Table of contents
Analytical Techniques for Trace Levels of Organotin Compounds and Contamination by Organotin and Alternative Antifouling Paints in the Marine Environment
Contamination by Organotins and Organotin-Induced Imposex in Gastropod Mollusks
Fundamental Knowledge of Physiology and Mode of Action of Organotins to Induce the Development of Imposex in Gastropod Mollusks
About this book
This book provides an overview of the induction mechanism of imposex caused by organotin compounds in gastropods, as well as fundamental information on the physiology and biochemistry of reproduction in mollusks. Are the sex hormones of gastropod mollusks vertebrate-type steroids, or neuropeptides? What about lipid disturbance and membrane toxicity due to organotin compounds? The book also discusses the latest findings on the role of nuclear receptors, such as retinoid X receptor (RXR), retinoic acid receptor (RAR) and peroxisome proliferator-activated receptor (PPAR), in the development of imposex in gastropods.
Further, it describes the current state of contamination by organotins in the marine environment and gastropod imposex, especially focusing on Europe and Asia, introduces readers to analytical techniques for organotin compounds, and assesses the contamination and adverse effects of alternatives to organotin-based antifouling paints.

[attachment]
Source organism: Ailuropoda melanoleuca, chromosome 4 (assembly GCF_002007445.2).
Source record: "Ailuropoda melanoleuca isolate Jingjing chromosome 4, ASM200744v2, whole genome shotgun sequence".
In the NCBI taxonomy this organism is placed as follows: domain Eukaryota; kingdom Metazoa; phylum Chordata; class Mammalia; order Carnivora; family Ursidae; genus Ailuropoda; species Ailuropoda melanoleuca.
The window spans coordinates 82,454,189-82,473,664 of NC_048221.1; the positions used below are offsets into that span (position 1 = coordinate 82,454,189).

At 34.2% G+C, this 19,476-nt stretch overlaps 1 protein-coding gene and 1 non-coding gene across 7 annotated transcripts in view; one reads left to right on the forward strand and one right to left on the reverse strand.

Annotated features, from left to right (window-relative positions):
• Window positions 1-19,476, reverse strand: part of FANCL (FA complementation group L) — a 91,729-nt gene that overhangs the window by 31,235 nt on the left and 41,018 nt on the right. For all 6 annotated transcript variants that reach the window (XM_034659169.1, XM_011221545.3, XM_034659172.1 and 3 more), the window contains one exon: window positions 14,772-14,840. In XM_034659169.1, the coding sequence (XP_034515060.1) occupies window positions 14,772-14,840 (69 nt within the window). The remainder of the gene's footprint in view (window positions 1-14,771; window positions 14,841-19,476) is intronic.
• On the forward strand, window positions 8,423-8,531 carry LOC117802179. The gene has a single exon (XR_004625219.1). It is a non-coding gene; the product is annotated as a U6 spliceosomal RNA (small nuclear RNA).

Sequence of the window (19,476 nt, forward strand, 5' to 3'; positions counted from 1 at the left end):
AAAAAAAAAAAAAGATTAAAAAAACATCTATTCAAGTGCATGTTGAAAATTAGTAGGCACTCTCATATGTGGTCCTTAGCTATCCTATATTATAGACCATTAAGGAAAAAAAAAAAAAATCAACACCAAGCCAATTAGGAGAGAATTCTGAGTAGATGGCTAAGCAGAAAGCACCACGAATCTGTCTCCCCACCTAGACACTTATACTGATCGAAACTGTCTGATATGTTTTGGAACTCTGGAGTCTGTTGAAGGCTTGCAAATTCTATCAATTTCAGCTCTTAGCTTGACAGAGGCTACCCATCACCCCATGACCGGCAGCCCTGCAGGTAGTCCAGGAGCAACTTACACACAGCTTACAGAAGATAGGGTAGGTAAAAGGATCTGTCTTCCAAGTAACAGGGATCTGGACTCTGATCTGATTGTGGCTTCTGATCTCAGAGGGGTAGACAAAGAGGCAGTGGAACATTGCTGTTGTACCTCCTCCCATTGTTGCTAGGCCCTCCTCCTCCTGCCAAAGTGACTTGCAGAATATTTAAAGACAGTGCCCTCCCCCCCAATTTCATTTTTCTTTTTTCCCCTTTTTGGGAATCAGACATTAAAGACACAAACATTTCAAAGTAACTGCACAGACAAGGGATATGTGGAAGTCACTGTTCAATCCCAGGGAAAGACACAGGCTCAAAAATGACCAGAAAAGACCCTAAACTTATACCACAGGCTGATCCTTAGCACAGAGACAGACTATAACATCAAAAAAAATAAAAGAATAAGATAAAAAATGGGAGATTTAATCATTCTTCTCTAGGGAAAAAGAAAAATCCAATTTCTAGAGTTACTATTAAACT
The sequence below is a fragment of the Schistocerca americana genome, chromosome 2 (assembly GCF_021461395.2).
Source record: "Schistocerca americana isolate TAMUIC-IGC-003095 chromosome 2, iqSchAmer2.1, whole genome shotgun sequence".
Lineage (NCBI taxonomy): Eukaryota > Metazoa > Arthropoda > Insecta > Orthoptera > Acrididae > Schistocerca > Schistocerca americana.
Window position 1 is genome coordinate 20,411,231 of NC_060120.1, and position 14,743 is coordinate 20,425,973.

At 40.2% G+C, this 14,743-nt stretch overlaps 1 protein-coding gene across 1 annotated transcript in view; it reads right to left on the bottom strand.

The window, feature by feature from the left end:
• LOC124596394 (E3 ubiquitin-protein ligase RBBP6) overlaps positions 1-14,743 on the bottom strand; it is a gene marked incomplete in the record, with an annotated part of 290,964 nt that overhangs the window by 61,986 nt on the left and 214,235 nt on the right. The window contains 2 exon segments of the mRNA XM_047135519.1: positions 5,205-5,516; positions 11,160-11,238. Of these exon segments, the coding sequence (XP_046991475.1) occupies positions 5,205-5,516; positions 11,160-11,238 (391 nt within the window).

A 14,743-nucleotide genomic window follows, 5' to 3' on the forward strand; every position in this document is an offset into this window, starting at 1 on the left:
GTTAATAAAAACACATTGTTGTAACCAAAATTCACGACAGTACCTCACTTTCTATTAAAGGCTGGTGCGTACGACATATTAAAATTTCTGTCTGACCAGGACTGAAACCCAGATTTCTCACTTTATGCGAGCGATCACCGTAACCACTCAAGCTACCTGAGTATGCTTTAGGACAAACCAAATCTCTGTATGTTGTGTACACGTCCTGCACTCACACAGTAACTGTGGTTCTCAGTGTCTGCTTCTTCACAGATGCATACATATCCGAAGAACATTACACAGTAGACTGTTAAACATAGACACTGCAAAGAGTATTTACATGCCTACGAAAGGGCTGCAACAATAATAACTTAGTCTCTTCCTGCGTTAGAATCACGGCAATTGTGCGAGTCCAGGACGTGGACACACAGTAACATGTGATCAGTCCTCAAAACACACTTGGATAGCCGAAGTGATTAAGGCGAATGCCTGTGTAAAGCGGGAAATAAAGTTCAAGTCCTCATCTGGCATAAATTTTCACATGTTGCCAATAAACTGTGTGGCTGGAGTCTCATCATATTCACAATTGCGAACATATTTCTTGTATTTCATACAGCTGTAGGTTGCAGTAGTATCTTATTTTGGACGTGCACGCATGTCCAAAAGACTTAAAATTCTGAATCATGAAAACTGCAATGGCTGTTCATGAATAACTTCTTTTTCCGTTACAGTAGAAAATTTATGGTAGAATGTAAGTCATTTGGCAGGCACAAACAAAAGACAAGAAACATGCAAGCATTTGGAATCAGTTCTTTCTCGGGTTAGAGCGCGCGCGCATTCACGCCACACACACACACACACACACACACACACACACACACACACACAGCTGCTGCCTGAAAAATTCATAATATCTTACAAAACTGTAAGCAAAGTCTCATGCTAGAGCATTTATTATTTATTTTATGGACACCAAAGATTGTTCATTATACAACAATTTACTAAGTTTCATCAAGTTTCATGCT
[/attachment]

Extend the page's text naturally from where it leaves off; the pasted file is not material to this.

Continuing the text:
Imposex, a superimposition of male genital tracts, such as penis and vas deferens, on female gastropod mollusks, is known as a typical phenomenon or consequence of endocrine disruption in wildlife. Imposex is typically induced by very low concentrations of organotin compounds, such as tributyltin (TBT) and triphenyltin (TPhT) from antifouling paints on ships and fishing nets. Reproductive failure may be brought about in severely affected stages of imposex, resulting in population decline and/or mass extinction. Thus, gastropod imposex has been recognized as a critical environmental pollution issue. Although gastropod imposex is also highly interesting for the biological sciences because of its acquired pseudohermaphroditism and/or sex change by certain chemicals, such as TBT and TPhT, the mechanism that induces the development of imposex remains unclear, possibly due to our limited understanding of the endocrinology of gastropod mollusks. This book offers a useful guide for professionals and students interested in the fields of aquatic biology, invertebrate physiology, ecotoxicology and environmental science.